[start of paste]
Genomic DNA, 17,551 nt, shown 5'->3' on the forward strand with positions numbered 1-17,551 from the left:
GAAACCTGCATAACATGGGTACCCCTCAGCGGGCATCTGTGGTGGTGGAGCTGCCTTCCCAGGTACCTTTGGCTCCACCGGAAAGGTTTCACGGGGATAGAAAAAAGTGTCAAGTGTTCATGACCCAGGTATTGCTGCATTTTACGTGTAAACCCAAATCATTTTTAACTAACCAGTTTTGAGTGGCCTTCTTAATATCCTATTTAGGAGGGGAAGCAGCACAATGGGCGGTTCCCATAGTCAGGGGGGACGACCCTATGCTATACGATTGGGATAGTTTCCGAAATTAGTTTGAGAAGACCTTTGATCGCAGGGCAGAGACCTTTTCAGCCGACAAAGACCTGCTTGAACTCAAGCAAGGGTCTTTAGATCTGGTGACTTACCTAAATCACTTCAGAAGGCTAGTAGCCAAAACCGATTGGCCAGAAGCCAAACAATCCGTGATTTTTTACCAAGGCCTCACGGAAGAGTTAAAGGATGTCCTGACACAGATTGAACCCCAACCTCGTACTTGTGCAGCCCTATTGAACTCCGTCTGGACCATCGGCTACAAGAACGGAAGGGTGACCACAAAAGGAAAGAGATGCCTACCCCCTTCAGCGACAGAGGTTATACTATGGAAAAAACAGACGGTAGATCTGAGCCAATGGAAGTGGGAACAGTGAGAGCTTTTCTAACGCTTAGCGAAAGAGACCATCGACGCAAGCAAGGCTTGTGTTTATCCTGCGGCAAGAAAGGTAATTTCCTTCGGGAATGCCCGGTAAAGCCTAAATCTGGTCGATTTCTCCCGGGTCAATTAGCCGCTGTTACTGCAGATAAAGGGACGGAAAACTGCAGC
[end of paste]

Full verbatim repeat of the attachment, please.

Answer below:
Genomic DNA, 17,551 nt, shown 5'->3' on the forward strand with positions numbered 1-17,551 from the left:
GAAACCTGCATAACATGGGTACCCCTCAGCGGGCATCTGTGGTGGTGGAGCTGCCTTCCCAGGTACCTTTGGCTCCACCGGAAAGGTTTCACGGGGATAGAAAAAAGTGTCAAGTGTTCATGACCCAGGTATTGCTGCATTTTACGTGTAAACCCAAATCATTTTTAACTAACCAGTTTTGAGTGGCCTTCTTAATATCCTATTTAGGAGGGGAAGCAGCACAATGGGCGGTTCCCATAGTCAGGGGGGACGACCCTATGCTATACGATTGGGATAGTTTCCGAAATTAGTTTGAGAAGACCTTTGATCGCAGGGCAGAGACCTTTTCAGCCGACAAAGACCTGCTTGAACTCAAGCAAGGGTCTTTAGATCTGGTGACTTACCTAAATCACTTCAGAAGGCTAGTAGCCAAAACCGATTGGCCAGAAGCCAAACAATCCGTGATTTTTTACCAAGGCCTCACGGAAGAGTTAAAGGATGTCCTGACACAGATTGAACCCCAACCTCGTACTTGTGCAGCCCTATTGAACTCCGTCTGGACCATCGGCTACAAGAACGGAAGGGTGACCACAAAAGGAAAGAGATGCCTACCCCCTTCAGCGACAGAGGTTATACTATGGAAAAAACAGACGGTAGATCTGAGCCAATGGAAGTGGGAACAGTGAGAGCTTTTCTAACGCTTAGCGAAAGAGACCATCGACGCAAGCAAGGCTTGTGTTTATCCTGCGGCAAGAAAGGTAATTTCCTTCGGGAATGCCCGGTAAAGCCTAAATCTGGTCGATTTCTCCCGGGTCAATTAGCCGCTGTTACTGCAGATAAAGGGACGGAAAACTGCAGC